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Strava extends footprint with indoor training expansion

  • By Logan VonBokel
  • Published Oct. 31, 2013
  • Updated Nov. 1, 2013 at 3:38 PM EDT

Strava’s march toward digital cycling domination continued on Thursday as the San Francisco-based company announced an expansion into the world of indoor cycling.

The company’s most recent news, and its latest expansion, takes the form of a partnership with indoor training video brand The Sufferfest. With the move, Strava broadens its market even further. The partnership makes good sense, as Strava is already partnered with training device company Wahoo Fitness, maker of a Bluetooth-enabled heart rate monitor, and iPhone bike mounts. The motive is clear: to become a one-stop shop for all riding, inside and out.

Strava Premium members now have free access to three Sufferfest training videos on the service’s mobile apps, which normally cost anywhere from $6 to $15, through mobile devices. IOS users with Apple TV can stream the videos through their phones on larger screens, rather than being stuck staring little screens on their stems, à la Chris Froome. The videos, which we’ve reviewed in the past, are fantastically popular for both their entertainment value and difficulty.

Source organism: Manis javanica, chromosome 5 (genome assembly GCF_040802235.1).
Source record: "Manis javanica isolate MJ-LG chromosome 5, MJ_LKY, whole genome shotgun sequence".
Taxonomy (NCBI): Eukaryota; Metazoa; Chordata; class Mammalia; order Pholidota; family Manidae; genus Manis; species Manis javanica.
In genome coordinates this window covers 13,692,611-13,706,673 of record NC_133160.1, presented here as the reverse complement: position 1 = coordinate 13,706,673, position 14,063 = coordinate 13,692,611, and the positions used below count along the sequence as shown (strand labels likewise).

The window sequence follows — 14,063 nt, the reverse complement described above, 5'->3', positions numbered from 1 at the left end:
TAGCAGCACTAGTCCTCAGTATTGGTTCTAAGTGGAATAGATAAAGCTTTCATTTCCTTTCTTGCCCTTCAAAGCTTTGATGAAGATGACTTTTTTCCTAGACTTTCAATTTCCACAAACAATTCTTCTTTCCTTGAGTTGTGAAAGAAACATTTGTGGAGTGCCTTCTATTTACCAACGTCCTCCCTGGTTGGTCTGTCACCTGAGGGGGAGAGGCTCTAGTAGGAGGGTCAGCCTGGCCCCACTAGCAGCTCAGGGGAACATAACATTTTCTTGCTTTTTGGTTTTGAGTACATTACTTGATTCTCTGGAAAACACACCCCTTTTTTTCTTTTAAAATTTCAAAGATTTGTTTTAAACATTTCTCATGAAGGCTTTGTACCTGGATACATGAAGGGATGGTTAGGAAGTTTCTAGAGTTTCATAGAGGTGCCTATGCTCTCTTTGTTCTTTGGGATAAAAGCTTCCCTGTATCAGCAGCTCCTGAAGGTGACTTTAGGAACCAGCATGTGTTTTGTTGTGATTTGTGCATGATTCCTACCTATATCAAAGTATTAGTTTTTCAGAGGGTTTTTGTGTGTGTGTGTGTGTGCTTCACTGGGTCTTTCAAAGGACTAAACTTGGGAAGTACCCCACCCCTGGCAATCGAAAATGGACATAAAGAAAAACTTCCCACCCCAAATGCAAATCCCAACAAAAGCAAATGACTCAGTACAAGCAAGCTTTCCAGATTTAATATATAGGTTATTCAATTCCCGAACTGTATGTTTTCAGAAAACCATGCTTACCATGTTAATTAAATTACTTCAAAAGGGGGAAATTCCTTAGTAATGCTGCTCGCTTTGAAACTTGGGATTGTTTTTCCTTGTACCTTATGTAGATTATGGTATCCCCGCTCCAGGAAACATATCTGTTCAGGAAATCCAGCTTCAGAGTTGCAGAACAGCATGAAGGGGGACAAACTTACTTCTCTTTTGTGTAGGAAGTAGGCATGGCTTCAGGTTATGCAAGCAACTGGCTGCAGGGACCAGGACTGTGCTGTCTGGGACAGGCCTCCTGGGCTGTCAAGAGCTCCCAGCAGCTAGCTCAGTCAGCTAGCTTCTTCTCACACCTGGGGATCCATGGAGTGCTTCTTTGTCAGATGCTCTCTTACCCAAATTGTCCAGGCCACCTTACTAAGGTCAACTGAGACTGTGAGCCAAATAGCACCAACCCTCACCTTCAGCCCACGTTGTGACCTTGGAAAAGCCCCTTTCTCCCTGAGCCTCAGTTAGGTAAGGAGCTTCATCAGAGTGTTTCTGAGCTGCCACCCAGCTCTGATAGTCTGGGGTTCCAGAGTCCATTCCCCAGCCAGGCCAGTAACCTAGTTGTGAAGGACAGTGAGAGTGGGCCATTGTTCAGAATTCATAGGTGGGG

It seems that an updated version of Strava is hitting the app stores every few weeks, and each new feature extends the brand’s tendrils further into the territory of its competition — or into areas few expected Strava to go at all.

Strava’s members can now create routes, choking off a primary advantage of competitors like Garmin Connect and MapMyFitness. The Route Builder is focused more on the journey than the destination, giving riders and runners the ability to search rides in an area based on the popularity of roads in a given area — a feature that Garmin and MapMyFitness can’t touch.

Premium users can evaluate and analyze their training, too, including power and heart rate data, digging into the data market dominated by TrainingPeaks, though Strava’s platform remains more simplistic and is likely to appeal to a slightly less data-driven crowd.

Where Strava is a bit behind other application powerhouses, most notably Nike, is in real time segment alerts. Strava Real Time Segment feature — again, available only to premium users —alerts users of their times on segments immediately after finishing, but running app Nike+ is capable of alerting runners when they are approaching personal records for specific distances, or even routes that the athlete frequents, providing the athlete with a bit more interaction and encouragement. It’s one of the few areas where Strava falls short of a direct competitor.

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Logan VonBokel

Logan VonBokel

Equally at home on a mountain bike above treeline and chasing down moves in the heat and humidity of a Midwest criterium, Logan Vonbokel is something of an oddity in cycling. Since he first swung a leg over a road bike as a freshman in high school, Logan has been a lover of both cutting-edge technological innovations and the clean lines of classic handmade bikes. Logan joined the tech team in May 2012, bringing with him nearly a decade of high-caliber road racing experience and his undying love for the mud, cowbells, and culture of cyclocross. Logan still races at the Cat. 2 level on the road and in cyclocross, and carries a seldom-used Cat. 1 mountain bike license.

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